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|Lying to Elinor
Written by Robbin
(10/23/2012 4:09 p.m.)
"Upon my soul it is," -- was his answer, with a warmth which brought all the former Willoughby to her remembrance, and in spite of herself made her think him sincere.
No surprise I hope but yes, this is a post about Willoughby’s lies in Ch. 44. I do believe Willoughby is a dishonest person. Here are five instances where Willoughby seems to be lying:
Is Willoughby lying about being very drunk? In the past it has been suggested that he is joking rather than lying. What is supposed to be so funny?
Did Willoughby not know Eliza would be “reduced to the extremist indigence” after he left her on her own? I cannot imagine Eliza became his lover but kept her financial circumstances a secret.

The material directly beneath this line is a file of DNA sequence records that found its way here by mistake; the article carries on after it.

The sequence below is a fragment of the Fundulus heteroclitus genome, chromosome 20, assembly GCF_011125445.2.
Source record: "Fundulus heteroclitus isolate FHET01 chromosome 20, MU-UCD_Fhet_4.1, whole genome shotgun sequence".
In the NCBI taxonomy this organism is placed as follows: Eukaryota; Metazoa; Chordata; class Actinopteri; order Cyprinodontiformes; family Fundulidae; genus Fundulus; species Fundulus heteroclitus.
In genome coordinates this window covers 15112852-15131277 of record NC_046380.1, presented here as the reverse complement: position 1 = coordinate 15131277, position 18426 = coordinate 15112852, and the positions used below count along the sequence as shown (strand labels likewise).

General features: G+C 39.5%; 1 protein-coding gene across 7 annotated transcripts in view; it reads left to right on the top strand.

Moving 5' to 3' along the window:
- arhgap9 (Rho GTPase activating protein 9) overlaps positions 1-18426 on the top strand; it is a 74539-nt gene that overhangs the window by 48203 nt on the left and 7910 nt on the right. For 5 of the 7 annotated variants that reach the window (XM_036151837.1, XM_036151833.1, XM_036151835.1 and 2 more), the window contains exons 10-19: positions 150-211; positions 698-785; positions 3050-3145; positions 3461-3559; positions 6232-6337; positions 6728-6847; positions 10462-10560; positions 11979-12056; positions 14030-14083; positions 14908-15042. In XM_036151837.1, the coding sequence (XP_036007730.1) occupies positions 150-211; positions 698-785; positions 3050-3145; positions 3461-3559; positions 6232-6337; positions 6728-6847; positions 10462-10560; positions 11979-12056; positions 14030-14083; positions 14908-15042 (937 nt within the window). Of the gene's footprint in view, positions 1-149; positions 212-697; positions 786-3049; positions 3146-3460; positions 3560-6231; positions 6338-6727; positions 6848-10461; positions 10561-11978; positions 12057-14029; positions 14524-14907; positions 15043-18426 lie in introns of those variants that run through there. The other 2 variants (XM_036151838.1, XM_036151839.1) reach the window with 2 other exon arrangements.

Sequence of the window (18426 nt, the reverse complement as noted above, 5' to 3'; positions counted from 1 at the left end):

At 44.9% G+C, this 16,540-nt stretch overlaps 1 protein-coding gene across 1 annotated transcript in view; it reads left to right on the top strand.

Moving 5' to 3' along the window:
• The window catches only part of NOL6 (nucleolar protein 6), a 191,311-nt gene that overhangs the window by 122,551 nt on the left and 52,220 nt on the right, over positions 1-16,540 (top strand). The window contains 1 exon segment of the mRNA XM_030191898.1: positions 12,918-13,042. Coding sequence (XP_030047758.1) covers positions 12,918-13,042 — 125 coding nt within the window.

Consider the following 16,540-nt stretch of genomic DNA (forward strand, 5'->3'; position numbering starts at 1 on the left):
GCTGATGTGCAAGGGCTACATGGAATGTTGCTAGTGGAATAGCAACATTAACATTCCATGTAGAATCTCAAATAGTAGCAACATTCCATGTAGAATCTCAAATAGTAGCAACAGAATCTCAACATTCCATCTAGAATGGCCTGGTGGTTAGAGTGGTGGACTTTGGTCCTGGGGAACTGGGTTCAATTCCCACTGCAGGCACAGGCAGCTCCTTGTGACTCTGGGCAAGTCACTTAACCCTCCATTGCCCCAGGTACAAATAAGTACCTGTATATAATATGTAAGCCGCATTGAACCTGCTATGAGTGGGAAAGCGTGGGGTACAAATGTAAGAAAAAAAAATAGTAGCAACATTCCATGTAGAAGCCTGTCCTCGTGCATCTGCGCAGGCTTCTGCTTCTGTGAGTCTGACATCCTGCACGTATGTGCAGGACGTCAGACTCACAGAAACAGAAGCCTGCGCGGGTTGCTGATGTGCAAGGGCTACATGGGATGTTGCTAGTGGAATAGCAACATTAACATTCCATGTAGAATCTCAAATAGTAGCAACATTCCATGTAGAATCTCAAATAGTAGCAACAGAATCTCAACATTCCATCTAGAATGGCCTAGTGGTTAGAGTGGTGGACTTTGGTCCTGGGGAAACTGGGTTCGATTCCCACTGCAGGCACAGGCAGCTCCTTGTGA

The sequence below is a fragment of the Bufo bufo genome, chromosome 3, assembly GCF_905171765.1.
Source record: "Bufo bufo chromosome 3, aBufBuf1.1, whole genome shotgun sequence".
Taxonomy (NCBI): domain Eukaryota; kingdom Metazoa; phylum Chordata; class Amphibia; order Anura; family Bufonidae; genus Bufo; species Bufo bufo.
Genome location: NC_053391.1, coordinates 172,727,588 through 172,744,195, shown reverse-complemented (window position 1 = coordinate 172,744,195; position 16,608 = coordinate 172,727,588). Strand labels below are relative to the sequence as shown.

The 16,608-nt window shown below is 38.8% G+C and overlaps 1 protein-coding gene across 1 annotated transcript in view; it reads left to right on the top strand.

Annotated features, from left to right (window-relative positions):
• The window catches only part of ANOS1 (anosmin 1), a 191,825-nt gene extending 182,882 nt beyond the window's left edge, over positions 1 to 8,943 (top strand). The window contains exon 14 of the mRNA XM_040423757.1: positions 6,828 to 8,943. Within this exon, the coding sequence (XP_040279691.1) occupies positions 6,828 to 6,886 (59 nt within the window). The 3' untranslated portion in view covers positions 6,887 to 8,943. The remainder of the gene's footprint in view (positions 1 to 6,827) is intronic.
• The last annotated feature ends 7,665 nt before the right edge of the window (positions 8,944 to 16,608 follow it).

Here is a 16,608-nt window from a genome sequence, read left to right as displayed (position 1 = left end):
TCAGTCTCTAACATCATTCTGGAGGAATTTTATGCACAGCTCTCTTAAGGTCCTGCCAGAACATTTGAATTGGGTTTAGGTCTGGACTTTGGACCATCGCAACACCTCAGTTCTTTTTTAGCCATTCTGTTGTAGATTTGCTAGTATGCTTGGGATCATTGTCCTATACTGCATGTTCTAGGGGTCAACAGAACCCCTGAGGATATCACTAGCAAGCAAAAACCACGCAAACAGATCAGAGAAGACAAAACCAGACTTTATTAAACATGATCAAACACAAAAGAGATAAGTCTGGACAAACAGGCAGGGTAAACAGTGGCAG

Did Willoughby forget to give Eliza his address? It strains reason in my opinion. Surely he failed to provide his address because he did not wish to be found. Eliza told Col Brandon he promised to return. The lie probably let Willoughby argue she would not need to write.
"I do not know what I told her," he replied, impatiently; "less than was due to the past, beyond a doubt, and in all likelihood much more than was justified by the future. I cannot think of it -- it won't do.
Does Willoughby really not remember if he told Marianne he would return to Barton? When Elinor asks his answer (above) suggests an awareness that he did. In Ch. 16 Marianne believes he will return in a few weeks.
Did Sophia compose the dreadful letter Marianne received from Willoughby? The way he spoke of Eliza and Sophia convinces me he is quite capable of composing the letter, especially with Sophia looking over his shoulder.
So is Willoughby lying or not? (:D)
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